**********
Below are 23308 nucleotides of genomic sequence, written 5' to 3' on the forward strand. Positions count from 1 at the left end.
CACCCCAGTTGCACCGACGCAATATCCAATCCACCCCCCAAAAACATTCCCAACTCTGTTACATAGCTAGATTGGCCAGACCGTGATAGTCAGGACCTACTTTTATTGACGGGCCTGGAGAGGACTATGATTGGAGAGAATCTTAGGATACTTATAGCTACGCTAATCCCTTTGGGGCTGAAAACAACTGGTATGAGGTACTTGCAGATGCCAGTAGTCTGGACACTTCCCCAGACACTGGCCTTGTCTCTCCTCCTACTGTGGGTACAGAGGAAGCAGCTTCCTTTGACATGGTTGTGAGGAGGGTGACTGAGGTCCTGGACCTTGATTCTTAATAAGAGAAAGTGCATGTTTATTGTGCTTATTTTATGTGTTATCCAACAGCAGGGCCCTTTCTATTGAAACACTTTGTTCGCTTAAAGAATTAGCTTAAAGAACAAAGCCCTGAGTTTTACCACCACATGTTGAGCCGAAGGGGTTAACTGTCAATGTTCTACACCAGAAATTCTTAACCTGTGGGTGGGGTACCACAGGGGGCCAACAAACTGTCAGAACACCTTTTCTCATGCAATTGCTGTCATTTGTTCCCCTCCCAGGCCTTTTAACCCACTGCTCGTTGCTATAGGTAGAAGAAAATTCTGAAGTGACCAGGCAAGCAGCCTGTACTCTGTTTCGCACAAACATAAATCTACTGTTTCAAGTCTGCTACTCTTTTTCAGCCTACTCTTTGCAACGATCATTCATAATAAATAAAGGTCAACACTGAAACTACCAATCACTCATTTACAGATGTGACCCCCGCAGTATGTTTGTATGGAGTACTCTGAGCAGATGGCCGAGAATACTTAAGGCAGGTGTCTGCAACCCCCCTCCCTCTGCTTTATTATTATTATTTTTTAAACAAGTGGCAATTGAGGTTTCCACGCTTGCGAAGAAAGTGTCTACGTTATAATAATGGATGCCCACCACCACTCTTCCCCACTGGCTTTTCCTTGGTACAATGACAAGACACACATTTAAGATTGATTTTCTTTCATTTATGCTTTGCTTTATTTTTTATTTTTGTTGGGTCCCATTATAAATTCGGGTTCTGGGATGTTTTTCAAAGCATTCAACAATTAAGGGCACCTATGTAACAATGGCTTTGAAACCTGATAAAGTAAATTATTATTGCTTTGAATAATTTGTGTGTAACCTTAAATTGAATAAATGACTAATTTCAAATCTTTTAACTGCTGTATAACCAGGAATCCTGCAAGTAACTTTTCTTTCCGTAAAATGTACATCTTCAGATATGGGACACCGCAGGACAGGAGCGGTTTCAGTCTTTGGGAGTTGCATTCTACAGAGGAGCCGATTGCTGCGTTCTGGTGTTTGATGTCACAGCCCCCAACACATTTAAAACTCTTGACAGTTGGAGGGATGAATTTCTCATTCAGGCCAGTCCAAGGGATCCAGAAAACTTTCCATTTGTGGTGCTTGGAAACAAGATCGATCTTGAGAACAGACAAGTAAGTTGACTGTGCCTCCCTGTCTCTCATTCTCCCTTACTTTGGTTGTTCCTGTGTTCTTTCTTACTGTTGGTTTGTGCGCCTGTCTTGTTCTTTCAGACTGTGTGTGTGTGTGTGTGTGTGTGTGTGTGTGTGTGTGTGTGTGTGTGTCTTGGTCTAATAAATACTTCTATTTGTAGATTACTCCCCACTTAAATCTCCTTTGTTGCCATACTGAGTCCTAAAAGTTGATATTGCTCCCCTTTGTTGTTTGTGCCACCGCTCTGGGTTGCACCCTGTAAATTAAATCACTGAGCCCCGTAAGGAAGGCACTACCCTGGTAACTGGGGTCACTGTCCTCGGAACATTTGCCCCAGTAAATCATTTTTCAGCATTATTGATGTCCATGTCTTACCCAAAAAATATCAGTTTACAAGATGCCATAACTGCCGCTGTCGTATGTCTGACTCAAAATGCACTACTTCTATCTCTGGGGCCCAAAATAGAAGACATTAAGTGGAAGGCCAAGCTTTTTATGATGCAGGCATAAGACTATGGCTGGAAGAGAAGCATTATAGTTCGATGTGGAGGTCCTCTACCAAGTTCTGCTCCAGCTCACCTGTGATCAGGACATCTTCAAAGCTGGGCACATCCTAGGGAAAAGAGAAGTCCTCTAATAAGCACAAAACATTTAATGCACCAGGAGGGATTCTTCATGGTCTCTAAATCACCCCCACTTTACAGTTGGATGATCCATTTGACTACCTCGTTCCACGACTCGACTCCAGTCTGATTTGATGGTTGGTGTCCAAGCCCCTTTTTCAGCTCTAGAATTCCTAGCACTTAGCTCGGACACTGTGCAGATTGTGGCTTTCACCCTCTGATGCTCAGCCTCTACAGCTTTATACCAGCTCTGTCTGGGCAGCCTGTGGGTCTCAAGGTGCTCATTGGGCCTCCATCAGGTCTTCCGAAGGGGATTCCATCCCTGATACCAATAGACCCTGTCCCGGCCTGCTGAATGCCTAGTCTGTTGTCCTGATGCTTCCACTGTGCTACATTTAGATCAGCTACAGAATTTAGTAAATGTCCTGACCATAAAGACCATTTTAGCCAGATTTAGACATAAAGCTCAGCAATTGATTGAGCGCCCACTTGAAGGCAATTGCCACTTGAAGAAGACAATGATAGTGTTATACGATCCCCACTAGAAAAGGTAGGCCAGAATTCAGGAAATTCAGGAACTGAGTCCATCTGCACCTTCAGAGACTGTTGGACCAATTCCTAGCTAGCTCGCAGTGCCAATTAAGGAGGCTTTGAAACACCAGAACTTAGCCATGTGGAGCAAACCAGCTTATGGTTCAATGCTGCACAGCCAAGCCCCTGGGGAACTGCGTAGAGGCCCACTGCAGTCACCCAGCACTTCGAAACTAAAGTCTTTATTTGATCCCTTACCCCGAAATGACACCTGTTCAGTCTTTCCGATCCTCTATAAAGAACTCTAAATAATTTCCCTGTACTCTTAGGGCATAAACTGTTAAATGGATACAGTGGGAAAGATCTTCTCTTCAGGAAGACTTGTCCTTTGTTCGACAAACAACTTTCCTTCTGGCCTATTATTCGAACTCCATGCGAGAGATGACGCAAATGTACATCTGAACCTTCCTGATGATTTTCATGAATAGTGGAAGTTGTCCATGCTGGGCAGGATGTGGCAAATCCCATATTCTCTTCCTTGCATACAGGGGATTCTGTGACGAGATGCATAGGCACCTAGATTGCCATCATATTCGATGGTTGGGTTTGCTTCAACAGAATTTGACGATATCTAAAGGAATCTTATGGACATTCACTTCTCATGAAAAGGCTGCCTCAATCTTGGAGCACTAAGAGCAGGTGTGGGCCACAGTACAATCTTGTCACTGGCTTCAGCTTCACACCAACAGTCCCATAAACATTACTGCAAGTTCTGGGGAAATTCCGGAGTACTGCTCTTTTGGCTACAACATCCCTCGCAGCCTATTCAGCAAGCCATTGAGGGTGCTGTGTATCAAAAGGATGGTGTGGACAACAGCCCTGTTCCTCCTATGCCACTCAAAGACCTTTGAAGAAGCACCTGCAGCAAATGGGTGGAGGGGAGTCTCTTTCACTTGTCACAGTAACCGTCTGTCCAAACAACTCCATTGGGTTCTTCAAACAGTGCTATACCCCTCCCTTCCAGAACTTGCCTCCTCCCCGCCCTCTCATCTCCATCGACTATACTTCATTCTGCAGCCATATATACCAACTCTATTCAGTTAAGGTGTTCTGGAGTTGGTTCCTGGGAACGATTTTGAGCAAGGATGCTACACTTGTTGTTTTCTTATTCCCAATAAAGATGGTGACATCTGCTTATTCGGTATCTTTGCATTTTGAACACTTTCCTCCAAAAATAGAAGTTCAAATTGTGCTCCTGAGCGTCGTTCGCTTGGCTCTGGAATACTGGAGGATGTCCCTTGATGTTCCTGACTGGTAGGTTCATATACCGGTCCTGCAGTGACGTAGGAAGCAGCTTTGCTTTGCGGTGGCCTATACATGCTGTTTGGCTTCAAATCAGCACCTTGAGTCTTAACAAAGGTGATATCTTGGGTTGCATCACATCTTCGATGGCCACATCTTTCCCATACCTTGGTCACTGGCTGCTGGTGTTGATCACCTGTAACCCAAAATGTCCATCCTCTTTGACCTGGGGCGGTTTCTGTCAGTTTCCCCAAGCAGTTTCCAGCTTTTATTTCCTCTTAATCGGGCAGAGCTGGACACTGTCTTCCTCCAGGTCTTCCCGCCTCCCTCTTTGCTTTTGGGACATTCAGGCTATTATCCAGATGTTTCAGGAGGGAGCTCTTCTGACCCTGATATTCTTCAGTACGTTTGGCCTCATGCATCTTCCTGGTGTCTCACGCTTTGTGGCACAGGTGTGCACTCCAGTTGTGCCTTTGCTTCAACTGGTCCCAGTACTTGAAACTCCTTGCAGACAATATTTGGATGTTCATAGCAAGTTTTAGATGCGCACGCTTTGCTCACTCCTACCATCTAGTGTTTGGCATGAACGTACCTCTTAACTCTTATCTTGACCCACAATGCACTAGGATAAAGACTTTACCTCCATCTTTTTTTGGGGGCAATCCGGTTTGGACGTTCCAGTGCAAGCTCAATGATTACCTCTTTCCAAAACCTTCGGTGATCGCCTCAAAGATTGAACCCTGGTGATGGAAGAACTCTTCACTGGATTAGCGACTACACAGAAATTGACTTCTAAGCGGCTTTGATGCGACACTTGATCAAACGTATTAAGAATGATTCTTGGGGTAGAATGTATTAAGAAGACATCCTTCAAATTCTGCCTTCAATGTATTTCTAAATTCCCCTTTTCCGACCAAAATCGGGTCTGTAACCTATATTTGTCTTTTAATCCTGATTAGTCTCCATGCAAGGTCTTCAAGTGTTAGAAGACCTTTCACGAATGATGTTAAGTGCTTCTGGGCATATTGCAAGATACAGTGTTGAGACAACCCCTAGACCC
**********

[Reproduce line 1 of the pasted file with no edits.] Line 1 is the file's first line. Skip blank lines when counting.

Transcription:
Below are 23308 nucleotides of genomic sequence, written 5' to 3' on the forward strand. Positions count from 1 at the left end.